groups" in Iraq but did not elaborate.
For his part, President Clinton said he was grateful
for the announcements by the Canadian and
Australian governments that they are willing to partic-
Continued from Page 1
expenditures, violating

ipate in a military operation against Iraq. "I hope we
can avoid the use of force," Clinton said.
Cohen's comments suggested some progress in per-
suading the United State's gulf allies to accept sup-
porting roles in a potential military operation that they
still view with deep misgivings. Just last week, after
visiting with some of the same Arab leaders, the most
encouragement that Albright said she could draw was
that none had expressed outright opposition to the use
of force against Iraq.
In Oman yesterday, where Cohen met in a tented
desert encampment with Sultan Qaboos bin Said,
the U.S. secretary came away with permission to
station five tanker aircraft and, if necessary, pull
from stocks of U.S. Air Force tents stored in the
country, U.S. officials said. In the United Arab
Emirates, Cohen was advised the U.S. could contin-
ue to operate tankers in and out of the country dur-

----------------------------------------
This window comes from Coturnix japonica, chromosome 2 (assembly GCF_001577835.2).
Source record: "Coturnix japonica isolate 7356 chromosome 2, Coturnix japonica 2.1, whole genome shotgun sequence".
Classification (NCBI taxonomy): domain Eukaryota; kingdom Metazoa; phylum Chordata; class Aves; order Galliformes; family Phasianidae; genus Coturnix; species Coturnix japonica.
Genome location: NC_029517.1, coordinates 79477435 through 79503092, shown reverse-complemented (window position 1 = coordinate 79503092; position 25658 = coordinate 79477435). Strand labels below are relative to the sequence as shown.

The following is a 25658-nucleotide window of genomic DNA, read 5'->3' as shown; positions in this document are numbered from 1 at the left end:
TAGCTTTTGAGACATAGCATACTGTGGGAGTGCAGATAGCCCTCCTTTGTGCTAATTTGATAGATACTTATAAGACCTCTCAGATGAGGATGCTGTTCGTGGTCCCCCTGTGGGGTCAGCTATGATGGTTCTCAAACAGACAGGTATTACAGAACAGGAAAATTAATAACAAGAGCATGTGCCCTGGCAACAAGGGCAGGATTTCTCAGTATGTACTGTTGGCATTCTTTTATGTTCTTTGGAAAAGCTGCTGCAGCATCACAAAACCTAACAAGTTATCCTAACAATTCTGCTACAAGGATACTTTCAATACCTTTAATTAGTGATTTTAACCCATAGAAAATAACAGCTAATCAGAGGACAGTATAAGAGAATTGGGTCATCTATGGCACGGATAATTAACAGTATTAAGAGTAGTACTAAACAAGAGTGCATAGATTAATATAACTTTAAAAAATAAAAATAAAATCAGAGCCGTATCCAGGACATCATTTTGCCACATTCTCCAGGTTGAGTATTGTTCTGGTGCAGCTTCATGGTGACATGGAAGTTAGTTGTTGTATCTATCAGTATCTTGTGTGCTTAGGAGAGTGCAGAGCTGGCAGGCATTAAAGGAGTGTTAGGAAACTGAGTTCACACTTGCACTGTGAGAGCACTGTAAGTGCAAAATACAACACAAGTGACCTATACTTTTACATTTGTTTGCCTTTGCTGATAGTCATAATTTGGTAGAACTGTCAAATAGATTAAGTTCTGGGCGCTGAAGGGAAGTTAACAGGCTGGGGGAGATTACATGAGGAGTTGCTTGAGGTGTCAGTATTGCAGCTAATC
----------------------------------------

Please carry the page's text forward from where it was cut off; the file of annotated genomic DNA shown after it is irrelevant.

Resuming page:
ing any attacks on Iraq.
Lisa Baker, associate vice president
for University relations, said she is not
aware of any interaction between the
University University and the states Office of
outside Health Services that could be the impe-
University tus for the new investigation into
it. Oesterling's practice.
sion in July "We don't have any new information,
onth investi- so they have not been in contact with us
no contest in that I know," Baker said.
to a felony Baker said Oesterling has paid the
g airfare. He University about $150,000 that did not
t. belong to him. This money included trav-
sterling was el expenses, University funds and
ion and was resources he used illegally while working
ine and per- on a book.
nity service. "Dr. Oesterling has repaid the
r suspended University a little over $150,000 and at